Kremlin promises to take action against officials named in WADA report

The report said the sports ministry in Moscow under Vitaly Mutko organised a subterfuge under which tainted urine samples were replaced and kept away from international observers.

In this file photo Russian President Vladimir Putin, left, and International Olympic Committee President Thomas Bach speak during the ice sledge hockey match between Russia and South Korea of the 2014 Winter Paralympics in Sochi, Russia. On Monday, WADA investigator Richard McLaren confirmed claims of state-run doping in Russia.   -  AP

The Kremlin said it will suspend Russian officials named in a report for the World Anti-Doping Agency (WADA) that revealed on Monday state-run doping at the 2014 Sochi Winter Olympics and other major sports.

> READ: WADA wants blanket ban on Russian athletes in Rio

WADA consequently called for all Russian competitors and officials to be banned from the Rio Olympics next month after the investigation by Canadian lawyer Richard McLaren.

The report said the sports ministry in Moscow under Vitaly Mutko organised a subterfuge under which tainted urine samples were replaced and kept away from international observers.

His deputy Yury Nagornykh was also mentioned in the report.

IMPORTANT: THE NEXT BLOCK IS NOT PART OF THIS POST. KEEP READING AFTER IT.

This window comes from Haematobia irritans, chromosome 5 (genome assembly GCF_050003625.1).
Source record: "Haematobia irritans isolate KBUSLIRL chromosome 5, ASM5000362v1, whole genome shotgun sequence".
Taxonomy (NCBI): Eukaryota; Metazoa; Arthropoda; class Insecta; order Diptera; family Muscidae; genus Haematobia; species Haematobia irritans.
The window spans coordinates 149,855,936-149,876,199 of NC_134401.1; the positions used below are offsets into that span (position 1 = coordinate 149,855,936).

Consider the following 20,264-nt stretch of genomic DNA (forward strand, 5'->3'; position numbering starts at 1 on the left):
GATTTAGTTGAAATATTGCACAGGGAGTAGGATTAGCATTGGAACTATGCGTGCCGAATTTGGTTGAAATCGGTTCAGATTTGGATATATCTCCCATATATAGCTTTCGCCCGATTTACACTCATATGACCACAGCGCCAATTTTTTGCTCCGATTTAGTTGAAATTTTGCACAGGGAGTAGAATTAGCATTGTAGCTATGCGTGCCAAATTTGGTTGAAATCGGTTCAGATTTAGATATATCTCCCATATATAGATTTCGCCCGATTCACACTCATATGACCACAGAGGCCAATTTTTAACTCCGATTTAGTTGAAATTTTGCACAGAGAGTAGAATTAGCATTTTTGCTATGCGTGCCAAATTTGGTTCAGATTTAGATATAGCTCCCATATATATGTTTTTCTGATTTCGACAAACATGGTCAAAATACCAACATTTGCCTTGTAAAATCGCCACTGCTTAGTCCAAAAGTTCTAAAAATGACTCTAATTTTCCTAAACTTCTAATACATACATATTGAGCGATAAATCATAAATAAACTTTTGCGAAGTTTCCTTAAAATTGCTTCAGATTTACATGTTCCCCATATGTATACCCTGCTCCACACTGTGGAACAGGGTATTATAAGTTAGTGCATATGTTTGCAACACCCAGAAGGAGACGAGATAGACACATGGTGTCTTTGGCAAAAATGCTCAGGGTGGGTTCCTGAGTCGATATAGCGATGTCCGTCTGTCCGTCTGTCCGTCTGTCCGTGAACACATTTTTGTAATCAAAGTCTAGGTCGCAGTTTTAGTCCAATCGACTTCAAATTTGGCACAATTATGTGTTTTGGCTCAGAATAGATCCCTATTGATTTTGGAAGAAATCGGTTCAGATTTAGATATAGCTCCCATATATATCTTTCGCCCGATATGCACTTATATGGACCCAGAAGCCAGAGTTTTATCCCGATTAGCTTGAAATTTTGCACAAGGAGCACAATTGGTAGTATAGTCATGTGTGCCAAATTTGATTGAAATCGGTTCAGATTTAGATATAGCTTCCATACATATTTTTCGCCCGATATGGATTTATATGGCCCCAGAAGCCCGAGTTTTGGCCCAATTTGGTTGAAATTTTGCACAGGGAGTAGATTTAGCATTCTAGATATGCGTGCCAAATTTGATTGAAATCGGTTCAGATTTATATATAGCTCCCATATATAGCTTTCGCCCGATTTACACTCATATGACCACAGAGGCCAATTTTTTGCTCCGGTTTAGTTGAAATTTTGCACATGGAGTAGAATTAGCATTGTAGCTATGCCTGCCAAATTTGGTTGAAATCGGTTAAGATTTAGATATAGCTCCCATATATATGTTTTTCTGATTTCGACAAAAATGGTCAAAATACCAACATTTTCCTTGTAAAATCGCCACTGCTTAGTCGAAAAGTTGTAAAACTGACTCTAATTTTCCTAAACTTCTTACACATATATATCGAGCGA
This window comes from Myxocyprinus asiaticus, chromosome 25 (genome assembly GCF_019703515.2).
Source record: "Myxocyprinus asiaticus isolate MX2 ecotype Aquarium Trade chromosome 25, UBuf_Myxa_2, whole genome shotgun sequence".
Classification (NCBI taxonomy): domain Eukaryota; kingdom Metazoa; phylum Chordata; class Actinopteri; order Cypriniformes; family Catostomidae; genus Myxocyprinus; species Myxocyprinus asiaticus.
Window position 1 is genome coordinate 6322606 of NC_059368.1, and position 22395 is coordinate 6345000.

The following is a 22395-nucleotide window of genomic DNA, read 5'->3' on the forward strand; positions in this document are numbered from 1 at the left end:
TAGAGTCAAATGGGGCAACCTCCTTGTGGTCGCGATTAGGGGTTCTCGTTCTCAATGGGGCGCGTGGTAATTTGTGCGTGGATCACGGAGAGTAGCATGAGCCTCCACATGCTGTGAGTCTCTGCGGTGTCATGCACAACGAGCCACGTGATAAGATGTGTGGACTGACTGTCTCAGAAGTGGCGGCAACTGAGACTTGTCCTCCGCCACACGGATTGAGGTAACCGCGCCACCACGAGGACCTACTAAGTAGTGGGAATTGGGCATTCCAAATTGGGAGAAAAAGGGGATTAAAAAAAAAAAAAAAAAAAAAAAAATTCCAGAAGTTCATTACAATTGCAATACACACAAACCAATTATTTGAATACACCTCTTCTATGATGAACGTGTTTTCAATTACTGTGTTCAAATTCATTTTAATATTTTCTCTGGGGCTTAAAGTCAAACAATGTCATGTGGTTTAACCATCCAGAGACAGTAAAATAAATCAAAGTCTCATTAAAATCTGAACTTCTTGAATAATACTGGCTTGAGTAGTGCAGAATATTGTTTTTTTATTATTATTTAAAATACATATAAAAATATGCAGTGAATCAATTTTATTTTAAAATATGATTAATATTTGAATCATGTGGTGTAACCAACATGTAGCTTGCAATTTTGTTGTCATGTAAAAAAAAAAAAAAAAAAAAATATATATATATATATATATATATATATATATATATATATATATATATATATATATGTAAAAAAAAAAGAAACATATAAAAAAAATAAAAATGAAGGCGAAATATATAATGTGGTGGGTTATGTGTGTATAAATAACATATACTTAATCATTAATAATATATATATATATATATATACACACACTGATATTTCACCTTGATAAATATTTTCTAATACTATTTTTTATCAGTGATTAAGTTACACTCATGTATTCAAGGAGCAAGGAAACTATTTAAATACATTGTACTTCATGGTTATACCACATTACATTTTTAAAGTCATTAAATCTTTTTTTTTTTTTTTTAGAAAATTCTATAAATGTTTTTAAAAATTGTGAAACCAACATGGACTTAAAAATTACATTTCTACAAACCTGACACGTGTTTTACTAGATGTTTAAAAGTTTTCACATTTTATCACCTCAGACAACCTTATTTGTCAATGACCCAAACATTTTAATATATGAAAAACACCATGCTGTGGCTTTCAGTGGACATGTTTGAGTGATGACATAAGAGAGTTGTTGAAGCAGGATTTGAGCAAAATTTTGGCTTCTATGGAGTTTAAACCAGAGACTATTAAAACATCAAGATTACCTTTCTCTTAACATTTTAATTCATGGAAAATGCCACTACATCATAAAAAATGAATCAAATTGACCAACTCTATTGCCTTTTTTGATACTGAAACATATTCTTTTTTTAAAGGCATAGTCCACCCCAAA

"The officials named in the commission's report as acting directly will be temporarily suspended from their posts until the investigation is fully completed," the Kremlin said in a statement.

But it did not hide its distain for the findings or the Russian former doping official whose allegations sparked the probe.

"(To) take a final decision on the responsibility of the relevant officials," the Russian government needs WADA to provide "more complete, objective and fact-based information," the Kremlin said.

Stressing that "doping has no place in sport," it said that the report's findings "are based on the testimony of one person. A person with a scandalous reputation," referring to Grigory Rodchenkov, the former head of Moscow's anti-doping laboratory.

Rodchenkov revealed details of the complex system to evade anti-doping controls used in Sochi after fleeing to the United States.

He is now under criminal investigation in Russia and his sister was convicted of supplying anabolic steroids, the Kremlin said.

"The question arises: can conclusions based exclusively on the testimony of people of this sort be trustworthy and weighty?" it asked.

The Kremlin also criticised a call by the United States anti-doping agency USADA for a blanket ban on Russian participation in Rio that was made ahead of the release of McLaren's report.

"We get the impression that USADA at least had access to the unpublished report and maybe itself set the tone and content," the Kremlin said.

Moscow also condemned what it called a "dangerous" return to political interference in sport, referring to an international boycott of the 1980 Olympics in Moscow and the Soviet Union's subsequent boycott of the Los Angeles Olympics.

"Now we are seeing a dangerous recurrence of interference of politics in sport," the Kremlin statement said.

"Yes, the forms of such interference have changed, but the aim is the same as before: to make sport an instrument of geopolitical pressure, to form a negative image of countries and peoples."